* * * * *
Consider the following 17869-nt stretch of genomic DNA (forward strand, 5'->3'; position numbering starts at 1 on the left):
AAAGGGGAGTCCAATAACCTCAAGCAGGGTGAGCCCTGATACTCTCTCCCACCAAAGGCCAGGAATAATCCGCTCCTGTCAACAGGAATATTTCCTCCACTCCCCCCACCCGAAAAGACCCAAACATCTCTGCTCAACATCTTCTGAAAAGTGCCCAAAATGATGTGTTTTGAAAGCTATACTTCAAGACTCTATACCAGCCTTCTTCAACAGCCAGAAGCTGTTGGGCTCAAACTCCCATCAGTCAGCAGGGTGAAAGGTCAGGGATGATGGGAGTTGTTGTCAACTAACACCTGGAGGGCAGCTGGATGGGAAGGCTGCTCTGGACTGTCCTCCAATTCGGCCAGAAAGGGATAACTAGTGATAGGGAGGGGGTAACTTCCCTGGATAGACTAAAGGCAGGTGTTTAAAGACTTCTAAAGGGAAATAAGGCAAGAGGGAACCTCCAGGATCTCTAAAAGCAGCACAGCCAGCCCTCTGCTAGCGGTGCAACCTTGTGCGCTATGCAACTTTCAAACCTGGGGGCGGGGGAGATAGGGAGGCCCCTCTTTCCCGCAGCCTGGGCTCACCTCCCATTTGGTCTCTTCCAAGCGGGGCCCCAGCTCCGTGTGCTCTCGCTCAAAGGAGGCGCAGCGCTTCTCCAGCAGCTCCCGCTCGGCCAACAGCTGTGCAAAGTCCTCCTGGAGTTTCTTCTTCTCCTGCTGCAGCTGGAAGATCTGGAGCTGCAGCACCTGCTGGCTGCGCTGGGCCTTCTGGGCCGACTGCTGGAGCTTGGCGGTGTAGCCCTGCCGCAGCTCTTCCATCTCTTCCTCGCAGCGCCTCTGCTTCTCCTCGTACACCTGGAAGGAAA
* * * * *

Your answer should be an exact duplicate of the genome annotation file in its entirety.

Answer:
Consider the following 17869-nt stretch of genomic DNA (forward strand, 5'->3'; position numbering starts at 1 on the left):
AAAGGGGAGTCCAATAACCTCAAGCAGGGTGAGCCCTGATACTCTCTCCCACCAAAGGCCAGGAATAATCCGCTCCTGTCAACAGGAATATTTCCTCCACTCCCCCCACCCGAAAAGACCCAAACATCTCTGCTCAACATCTTCTGAAAAGTGCCCAAAATGATGTGTTTTGAAAGCTATACTTCAAGACTCTATACCAGCCTTCTTCAACAGCCAGAAGCTGTTGGGCTCAAACTCCCATCAGTCAGCAGGGTGAAAGGTCAGGGATGATGGGAGTTGTTGTCAACTAACACCTGGAGGGCAGCTGGATGGGAAGGCTGCTCTGGACTGTCCTCCAATTCGGCCAGAAAGGGATAACTAGTGATAGGGAGGGGGTAACTTCCCTGGATAGACTAAAGGCAGGTGTTTAAAGACTTCTAAAGGGAAATAAGGCAAGAGGGAACCTCCAGGATCTCTAAAAGCAGCACAGCCAGCCCTCTGCTAGCGGTGCAACCTTGTGCGCTATGCAACTTTCAAACCTGGGGGCGGGGGAGATAGGGAGGCCCCTCTTTCCCGCAGCCTGGGCTCACCTCCCATTTGGTCTCTTCCAAGCGGGGCCCCAGCTCCGTGTGCTCTCGCTCAAAGGAGGCGCAGCGCTTCTCCAGCAGCTCCCGCTCGGCCAACAGCTGTGCAAAGTCCTCCTGGAGTTTCTTCTTCTCCTGCTGCAGCTGGAAGATCTGGAGCTGCAGCACCTGCTGGCTGCGCTGGGCCTTCTGGGCCGACTGCTGGAGCTTGGCGGTGTAGCCCTGCCGCAGCTCTTCCATCTCTTCCTCGCAGCGCCTCTGCTTCTCCTCGTACACCTGGAAGGAAA